THE HAGGIS IS GONE- And Beatrice’s Song- From Worzel

They teased him about his dread of beets, they teased him about his lack of teeth, they teased him about his ragged clothes, they teased him about the dented car his grouchy mother drove…Beatrice spoken softly of the childhood she and Godfrey shared as we explored the Welsh countryside in her equally decrepit vehicle. I was a prairie girl, knew the cold, but never the cold of the piercing, damp wind off the mountains, that cleared the fog and coal smoke, the blowing snow just long enough to reveal the magic of a castle, then veil it again, this modest and mystic treasure of a land. It was not until my third visit to Sonsie Farm, and the old puce house, that Beatrice shared more of herself. Propped against the canoe in her sitting room, and two dead plants was Godfrey’s old “Chupa Street Guitar”, dusted, with shiny new strings. Beatrice explained, “Sugar Mulgrew has taught me three chords, “I have always sung while shoveling manure, and have written a bit down, would you care to hear it? “indeed , yes, I told her, indeed.

  THE HAGGIS IS GONE- The haggis is gone, for there is no more, only beets and sardines, in the country store. And the store is far, far miles away, no haggis left, now many a day. The haggis is gone. Oh the track it climbs, round roots and stone, over ridges it winds, my boots are worn, the nights are cold, and though I dislike towns, it’s where haggis is sold.    Now down to the meadow, in the shady lea, where the cows have been, comes sweet memory..on the summer green, rest your bonnie head, as I spread cold haggis, over fresh rye-bread.       But the haggis is gone!, still I recall your face, the poems, the stories, and your old suitcase, and our childhood shared, love was all we knew, we could not be broken, me and you. But the haggis is gone, and the trail ends to, and I’m at a crossroads, it is winter dawn, with this dented guitar, for the haggis is gone, for the haggis is gone….

( The cows like this one, Beatrice smiled)  BEATRICE’S SONG- When was it you last saw Godfrey, was he up the high country when summertime came?  Asleep in the sun or did you pass on a switch-back?, or a cold morning campsite heading out bound again…Was it in autumn you last walked beside him?, down to the orchard the crisp, fallen leaves. Sit on his strong shoulders to reach those last apples, frost melts on the branches, runs cold up your sleeves.             Was it deep winter you last laughed together? Late nights over coffee by wood fires glow, let the snowdrifts fill in our tracks to the highway, talk of places he’d been and new places to go. Mt Thimbleweed, Smell Fox, Yampa Valley, Dragon’s Bay, all the way to the wild Otago.  What of the mornings I still hear his singing? And as hot afternoons fade dusty to eve, trout rise lazy in the cool of the stream bed, their ripples his laughter, I have to believe.    When was it you last saw Godfrey? was he up the high country when summertime came?  Turnberry Canyon, Holyoak Clearing, the rough scramble down to the wild Tasman Sea.    (I to, enjoyed it Beatrice, I to).    From Worzel.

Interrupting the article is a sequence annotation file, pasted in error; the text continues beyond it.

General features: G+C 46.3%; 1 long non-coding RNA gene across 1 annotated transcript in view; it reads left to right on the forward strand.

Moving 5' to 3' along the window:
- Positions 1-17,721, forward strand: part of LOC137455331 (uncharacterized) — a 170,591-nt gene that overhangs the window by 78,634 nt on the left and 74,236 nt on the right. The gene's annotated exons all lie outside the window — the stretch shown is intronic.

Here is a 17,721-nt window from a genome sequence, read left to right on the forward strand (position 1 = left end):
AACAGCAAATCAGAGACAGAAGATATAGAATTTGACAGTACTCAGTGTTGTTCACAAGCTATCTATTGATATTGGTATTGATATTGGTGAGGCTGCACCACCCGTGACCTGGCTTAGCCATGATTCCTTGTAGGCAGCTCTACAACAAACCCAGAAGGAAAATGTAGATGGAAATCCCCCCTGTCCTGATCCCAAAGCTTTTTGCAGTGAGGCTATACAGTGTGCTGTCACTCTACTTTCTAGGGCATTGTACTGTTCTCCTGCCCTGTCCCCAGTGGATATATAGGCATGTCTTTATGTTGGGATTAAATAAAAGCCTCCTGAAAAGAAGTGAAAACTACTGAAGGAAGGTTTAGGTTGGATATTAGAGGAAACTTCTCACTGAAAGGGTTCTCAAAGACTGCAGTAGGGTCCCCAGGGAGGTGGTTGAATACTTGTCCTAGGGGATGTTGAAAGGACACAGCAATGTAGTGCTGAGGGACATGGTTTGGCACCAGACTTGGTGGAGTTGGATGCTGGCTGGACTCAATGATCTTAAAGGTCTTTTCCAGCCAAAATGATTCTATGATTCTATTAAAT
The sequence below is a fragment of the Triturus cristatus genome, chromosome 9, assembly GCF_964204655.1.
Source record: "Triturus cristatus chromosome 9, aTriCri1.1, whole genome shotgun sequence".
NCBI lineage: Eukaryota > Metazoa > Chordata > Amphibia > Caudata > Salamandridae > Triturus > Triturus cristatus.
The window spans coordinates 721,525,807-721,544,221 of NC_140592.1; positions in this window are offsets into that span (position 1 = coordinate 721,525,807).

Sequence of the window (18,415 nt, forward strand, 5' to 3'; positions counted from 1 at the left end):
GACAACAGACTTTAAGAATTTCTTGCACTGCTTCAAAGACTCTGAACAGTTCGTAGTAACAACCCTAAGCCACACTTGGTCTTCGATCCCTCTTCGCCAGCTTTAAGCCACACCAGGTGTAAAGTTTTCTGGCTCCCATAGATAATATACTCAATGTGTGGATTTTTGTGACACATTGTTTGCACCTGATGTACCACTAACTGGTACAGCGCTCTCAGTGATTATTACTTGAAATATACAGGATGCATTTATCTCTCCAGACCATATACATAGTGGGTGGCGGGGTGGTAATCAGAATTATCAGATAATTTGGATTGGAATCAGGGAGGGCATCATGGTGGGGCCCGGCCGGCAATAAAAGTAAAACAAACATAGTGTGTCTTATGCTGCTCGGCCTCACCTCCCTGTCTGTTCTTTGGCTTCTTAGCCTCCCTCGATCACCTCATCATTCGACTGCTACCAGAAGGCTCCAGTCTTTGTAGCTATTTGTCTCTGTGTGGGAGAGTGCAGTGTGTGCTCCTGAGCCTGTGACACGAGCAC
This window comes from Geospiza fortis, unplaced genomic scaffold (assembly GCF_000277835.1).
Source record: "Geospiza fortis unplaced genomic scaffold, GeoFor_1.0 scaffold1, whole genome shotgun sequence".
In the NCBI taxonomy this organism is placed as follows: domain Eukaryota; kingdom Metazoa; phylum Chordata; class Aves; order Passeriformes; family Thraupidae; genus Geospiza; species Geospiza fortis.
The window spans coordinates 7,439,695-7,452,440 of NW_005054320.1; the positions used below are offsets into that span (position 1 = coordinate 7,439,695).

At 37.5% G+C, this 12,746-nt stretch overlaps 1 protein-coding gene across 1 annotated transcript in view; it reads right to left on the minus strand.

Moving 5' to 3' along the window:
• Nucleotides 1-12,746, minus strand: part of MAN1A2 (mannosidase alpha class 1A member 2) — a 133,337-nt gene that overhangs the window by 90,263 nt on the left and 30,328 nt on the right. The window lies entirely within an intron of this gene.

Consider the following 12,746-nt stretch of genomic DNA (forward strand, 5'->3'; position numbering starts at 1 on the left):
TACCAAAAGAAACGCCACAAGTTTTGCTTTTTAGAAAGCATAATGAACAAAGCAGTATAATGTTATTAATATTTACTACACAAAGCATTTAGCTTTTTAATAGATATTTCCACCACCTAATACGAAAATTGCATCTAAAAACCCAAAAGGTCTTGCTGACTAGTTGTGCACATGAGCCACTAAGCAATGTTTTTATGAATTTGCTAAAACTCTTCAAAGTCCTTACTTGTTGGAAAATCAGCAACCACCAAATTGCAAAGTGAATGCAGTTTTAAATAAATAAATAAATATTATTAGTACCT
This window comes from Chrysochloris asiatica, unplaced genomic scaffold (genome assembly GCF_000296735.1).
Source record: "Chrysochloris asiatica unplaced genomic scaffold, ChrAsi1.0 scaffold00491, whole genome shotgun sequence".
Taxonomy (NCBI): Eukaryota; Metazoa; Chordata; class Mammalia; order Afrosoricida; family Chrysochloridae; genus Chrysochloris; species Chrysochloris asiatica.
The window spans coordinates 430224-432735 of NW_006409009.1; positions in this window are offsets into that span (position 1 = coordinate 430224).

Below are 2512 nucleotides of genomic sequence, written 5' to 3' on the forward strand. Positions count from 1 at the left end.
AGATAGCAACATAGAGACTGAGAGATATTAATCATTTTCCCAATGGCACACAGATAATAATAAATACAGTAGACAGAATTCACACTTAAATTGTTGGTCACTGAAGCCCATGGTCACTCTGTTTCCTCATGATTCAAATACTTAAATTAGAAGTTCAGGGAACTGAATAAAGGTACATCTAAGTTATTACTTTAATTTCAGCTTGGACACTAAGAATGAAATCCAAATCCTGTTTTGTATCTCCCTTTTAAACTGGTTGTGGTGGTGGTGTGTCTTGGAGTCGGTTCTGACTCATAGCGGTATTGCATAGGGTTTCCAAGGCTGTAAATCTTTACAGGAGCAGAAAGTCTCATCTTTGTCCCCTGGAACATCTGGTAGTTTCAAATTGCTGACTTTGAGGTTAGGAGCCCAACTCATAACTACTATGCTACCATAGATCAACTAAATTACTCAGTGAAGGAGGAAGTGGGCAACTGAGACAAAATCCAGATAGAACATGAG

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4 thoughts on “THE HAGGIS IS GONE- And Beatrice’s Song- From Worzel

  1. Ah Worzel … between you and Beatrice … recapturing Godfrey in memory and song …
    I particularly love this line:
    “And as hot afternoons fade dusty to eve, trout rise lazy in the cool of the stream bed, their ripples his laughter, I have to believe.”
    I actually had a catch in my throat and a tear in my eye when I read this line … and I read it languorously several times. Truly touching!

  2. Why, good morning dear Marcia, an honor from you with such an eye for capturing those moments when love lets us know they are still at our sides- a fun one to write, thanks!

  3. i was caught by the same line that Marcia mentions and had the same reaction. More and more, Sheila, I’m caught between laughing and crying when I read your poems. Ah the poems: I became so immersed in the rhythm and rhyme of this one that I read it much too quickly and had to read it again — not an unusual activity for me when reading your posts.

  4. Thanks Janet, you and Marcia Mae may be kindred souls- she was first to read “Godfrey” on stage, She and her husband Mike are brilliant writers and photographers, they gave me this computer. Had a roughy at work and did not write much this week, but the line you both like, and I do to was born at lunch time in “The Bile Room”, as judgement glared across the table. My vagabond and I retreated to that quiet stream bank. I to, oft read quickly, your Robin gave me much comfort and humor this past week, and I thank you.

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